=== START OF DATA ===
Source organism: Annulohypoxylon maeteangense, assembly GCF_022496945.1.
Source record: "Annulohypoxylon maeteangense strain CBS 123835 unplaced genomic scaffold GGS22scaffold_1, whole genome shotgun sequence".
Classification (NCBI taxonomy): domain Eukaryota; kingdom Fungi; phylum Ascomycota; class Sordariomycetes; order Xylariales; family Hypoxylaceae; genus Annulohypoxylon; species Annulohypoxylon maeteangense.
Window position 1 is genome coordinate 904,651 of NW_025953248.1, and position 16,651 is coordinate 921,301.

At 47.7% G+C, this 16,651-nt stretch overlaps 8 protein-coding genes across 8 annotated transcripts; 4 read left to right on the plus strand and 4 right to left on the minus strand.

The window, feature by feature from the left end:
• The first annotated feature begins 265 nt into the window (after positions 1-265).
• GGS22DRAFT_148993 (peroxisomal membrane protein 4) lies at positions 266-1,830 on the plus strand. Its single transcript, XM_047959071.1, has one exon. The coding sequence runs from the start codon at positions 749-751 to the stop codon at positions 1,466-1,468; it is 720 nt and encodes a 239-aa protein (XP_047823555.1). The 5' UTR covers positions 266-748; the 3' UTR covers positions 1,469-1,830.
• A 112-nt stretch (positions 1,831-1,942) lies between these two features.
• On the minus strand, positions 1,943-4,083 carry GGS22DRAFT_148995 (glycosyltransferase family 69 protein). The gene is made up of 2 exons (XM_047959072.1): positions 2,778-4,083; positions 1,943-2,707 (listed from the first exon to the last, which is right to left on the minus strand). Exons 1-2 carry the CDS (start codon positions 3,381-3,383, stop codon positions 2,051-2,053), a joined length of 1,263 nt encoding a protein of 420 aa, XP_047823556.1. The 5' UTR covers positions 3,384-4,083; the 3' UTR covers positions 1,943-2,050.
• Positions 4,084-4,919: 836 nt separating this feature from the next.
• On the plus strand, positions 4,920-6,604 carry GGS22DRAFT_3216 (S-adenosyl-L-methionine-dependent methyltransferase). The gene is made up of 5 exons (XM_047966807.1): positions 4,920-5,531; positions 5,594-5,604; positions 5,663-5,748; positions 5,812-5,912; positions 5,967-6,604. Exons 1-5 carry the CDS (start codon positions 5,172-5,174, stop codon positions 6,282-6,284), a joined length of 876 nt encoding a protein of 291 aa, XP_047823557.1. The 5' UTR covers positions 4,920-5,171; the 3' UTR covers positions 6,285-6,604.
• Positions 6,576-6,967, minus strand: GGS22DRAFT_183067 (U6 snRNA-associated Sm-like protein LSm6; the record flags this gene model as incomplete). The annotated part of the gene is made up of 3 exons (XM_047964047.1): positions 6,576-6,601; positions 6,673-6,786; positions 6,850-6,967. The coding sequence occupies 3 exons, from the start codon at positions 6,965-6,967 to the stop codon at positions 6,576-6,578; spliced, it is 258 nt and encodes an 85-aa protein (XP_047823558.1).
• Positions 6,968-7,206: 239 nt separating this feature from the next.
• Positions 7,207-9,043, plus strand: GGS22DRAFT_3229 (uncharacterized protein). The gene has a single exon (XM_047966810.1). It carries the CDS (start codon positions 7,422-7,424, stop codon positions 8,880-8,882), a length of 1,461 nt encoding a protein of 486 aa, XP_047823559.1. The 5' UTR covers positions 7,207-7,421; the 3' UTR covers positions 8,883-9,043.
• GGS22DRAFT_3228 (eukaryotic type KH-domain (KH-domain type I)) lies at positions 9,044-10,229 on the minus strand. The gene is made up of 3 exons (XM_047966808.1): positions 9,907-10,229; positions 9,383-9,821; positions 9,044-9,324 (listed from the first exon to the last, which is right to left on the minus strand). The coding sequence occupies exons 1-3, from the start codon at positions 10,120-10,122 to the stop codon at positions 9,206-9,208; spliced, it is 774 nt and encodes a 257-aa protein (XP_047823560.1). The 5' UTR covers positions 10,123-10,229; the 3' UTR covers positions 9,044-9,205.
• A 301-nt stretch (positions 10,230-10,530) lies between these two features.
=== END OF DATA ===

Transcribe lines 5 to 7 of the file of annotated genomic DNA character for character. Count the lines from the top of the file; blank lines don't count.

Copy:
At 47.7% G+C, this 16,651-nt stretch overlaps 8 protein-coding genes across 8 annotated transcripts; 4 read left to right on the plus strand and 4 right to left on the minus strand.

The window, feature by feature from the left end:
• The first annotated feature begins 265 nt into the window (after positions 1-265).